Term Paper Resource Guide to Twentieth-Century United States History

By Robert Muccigrosso; Ron Blazek et al. | Go to book overview

NC: Duke University Press, 1998. Recent examination of the Trujillo years and foreign relations under the Good Neighbor Policy.

Steward, Dick. Trade and Hemisphere: The Good Neighbor Policy and Reciprocal Trade. Columbia: University of Missouri Press, 1975. Overview of commerce and economic relations with Latin American countries during the period of the Good Neighbor Policy .

Wood, Bryce. The Dismantling of the Good Neighbor Policy. Austin: University of Texas Press, 1985. Good exposition of the decline of the policy with special emphasis on the Argentine situation with Péron.

———. The Making of the Good Neighbor Policy. New York: Norton, 1967. Thorough and well-documented examination of the origin and development of the Good Neighbor policy. Extensive bibliographic references.

Woods, Randall B. The Roosevelt Foreign-Policy Establishment and the ‘‘Good Neighbor’’: The United States and Argentina. Lawrence: Regents Press of Kansas, 1979. Detailed description of foreign relations with Argentina during World War II.


AUDIOVISUAL SOURCES

History of U.S. Foreign Relations—A Series. Springfield, VA: National Audio-Visual Center, 1979. 4 videocassettes. Docudrama begins with ‘‘An Age of Revolutions’’ and traces the development of American foreign policy through its increasing maturity as a nation. Final volume is ‘‘The Road to Interdependence.’’ Each cassette is 30 minutes.


WORLD WIDE WEB

‘‘Addresses and Messages of Franklin D. Roosevelt.’’ U.S. Foreign Policy Development under FDR. June 1996. http://www.sunsite.unc.edu/pha/7–2-188/188title.html Printed as Senate Document No. 188 in 1942 (see General Sources entry above), this is a compilation of official source material intended to present the chronological development of foreign policy from 1933 to February 1942. Can click on any of the documents from the table of contents.


41.

Pre-Pearl Harbor Debate between Isolationists and Interventionists

As international conflicts and crises erupted during the mid-1930s—the Italian-Ethiopian War, the Spanish Civil War, Germany’s reoc-

-119-

Notes for this page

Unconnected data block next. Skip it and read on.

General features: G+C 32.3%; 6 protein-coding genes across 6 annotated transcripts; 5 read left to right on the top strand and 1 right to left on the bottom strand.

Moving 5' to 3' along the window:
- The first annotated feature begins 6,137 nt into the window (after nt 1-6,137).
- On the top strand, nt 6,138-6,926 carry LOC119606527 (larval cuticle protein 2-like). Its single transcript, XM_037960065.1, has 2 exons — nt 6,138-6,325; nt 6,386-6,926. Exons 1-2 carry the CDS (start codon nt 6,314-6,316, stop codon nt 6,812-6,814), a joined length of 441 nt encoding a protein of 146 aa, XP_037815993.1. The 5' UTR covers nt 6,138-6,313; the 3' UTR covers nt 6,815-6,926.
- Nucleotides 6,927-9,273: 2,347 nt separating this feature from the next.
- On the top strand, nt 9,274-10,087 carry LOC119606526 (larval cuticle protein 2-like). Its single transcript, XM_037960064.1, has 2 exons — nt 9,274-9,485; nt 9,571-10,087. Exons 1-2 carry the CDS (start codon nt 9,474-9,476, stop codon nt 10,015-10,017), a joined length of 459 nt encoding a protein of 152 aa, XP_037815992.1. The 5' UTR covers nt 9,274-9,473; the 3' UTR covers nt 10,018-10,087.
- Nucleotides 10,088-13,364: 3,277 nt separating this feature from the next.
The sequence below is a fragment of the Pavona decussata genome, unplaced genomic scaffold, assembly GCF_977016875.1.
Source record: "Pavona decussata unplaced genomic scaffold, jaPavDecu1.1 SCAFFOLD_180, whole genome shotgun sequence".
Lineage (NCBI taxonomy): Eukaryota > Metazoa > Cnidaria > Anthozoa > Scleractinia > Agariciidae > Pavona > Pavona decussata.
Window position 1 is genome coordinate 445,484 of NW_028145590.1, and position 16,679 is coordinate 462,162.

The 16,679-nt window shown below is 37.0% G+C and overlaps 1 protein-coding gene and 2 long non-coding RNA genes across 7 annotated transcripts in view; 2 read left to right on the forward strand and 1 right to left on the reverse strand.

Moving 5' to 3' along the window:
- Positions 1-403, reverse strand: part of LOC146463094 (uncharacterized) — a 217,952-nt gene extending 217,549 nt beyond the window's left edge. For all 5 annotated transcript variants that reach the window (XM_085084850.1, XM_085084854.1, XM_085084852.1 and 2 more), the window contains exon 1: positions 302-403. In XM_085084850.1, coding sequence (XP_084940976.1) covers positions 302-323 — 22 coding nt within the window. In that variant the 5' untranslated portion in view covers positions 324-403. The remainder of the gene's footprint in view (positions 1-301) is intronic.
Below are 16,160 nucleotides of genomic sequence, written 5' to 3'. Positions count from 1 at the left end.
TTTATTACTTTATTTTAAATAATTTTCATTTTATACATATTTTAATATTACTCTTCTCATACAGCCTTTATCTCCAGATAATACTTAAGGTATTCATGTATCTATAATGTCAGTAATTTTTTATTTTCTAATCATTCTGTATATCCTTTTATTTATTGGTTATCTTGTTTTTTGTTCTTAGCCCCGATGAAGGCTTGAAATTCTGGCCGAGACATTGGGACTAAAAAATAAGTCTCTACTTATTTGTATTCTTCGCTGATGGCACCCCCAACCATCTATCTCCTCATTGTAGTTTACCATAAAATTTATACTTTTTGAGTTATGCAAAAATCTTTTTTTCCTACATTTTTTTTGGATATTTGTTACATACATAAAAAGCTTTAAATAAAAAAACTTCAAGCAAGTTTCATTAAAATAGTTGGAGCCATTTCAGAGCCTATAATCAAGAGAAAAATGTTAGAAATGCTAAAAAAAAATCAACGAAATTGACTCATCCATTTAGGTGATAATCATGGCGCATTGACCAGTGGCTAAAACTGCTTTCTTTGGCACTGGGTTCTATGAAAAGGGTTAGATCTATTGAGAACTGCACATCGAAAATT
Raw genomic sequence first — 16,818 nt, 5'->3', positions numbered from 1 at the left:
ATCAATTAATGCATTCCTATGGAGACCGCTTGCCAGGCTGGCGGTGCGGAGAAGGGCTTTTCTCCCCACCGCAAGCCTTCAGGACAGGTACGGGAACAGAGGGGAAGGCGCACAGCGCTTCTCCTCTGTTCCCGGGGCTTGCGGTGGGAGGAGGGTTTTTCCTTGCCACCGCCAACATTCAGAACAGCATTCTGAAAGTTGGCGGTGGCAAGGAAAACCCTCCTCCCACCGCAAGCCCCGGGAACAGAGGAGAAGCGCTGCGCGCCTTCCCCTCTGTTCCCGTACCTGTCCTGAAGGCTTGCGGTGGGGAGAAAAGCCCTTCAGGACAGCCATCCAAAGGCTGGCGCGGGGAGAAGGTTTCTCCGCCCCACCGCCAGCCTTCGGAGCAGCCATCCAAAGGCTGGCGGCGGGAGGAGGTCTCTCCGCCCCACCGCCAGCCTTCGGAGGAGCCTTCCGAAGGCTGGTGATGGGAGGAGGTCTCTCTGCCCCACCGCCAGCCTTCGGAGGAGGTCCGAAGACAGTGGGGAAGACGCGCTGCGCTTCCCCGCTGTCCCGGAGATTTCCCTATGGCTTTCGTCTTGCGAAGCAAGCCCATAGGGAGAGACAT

Add a new note
If you are trying to select text to create highlights or citations, remember that you must now click or tap on the first word, and then click or tap on the last word.
One moment ...
Default project is now your active project.
Project items
Notes
Cite this page

Cited page

Style
Citations are available only to our active members.
Buy instant access to cite pages or passages in MLA 8, MLA 7, APA and Chicago citation styles.

(Einhorn, 1992, p. 25)

(Einhorn 25)

(Einhorn 25)

1. Lois J. Einhorn, Abraham Lincoln, the Orator: Penetrating the Lincoln Legend (Westport, CT: Greenwood Press, 1992), 25, http://www.questia.com/read/27419298.

Note: primary sources have slightly different requirements for citation. Please see these guidelines for more information.

Cited page

Bookmark this page
Term Paper Resource Guide to Twentieth-Century United States History
Table of contents

Table of contents

Settings

Settings

Typeface
Text size Smaller Larger Reset View mode
Search within

Search within this book

Look up

Look up a word

  • Dictionary
  • Thesaurus
Please submit a word or phrase above.
Print this page

Print this page

Why can't I print more than one page at a time?

Help
Full screen
Items saved from this book
  • Bookmarks
  • Highlights & Notes
  • Citations
/ 311

matching results for page

    Questia reader help

    How to highlight and cite specific passages

    1. Click or tap the first word you want to select.
    2. Click or tap the last word you want to select, and you’ll see everything in between get selected.
    3. You’ll then get a menu of options like creating a highlight or a citation from that passage of text.

    OK, got it!

    Cited passage

    Style
    Citations are available only to our active members.
    Buy instant access to cite pages or passages in MLA 8, MLA 7, APA and Chicago citation styles.

    "Portraying himself as an honest, ordinary person helped Lincoln identify with his audiences." (Einhorn, 1992, p. 25).

    "Portraying himself as an honest, ordinary person helped Lincoln identify with his audiences." (Einhorn 25)

    "Portraying himself as an honest, ordinary person helped Lincoln identify with his audiences." (Einhorn 25)

    "Portraying himself as an honest, ordinary person helped Lincoln identify with his audiences."1

    1. Lois J. Einhorn, Abraham Lincoln, the Orator: Penetrating the Lincoln Legend (Westport, CT: Greenwood Press, 1992), 25, http://www.questia.com/read/27419298.

    Cited passage

    Thanks for trying Questia!

    Please continue trying out our research tools, but please note, full functionality is available only to our active members.

    Your work will be lost once you leave this Web page.

    Buy instant access to save your work.

    Already a member? Log in now.

    Search by... Author
    Show... All Results Primary Sources Peer-reviewed

    Oops!

    An unknown error has occurred. Please click the button below to reload the page. If the problem persists, please try again in a little while.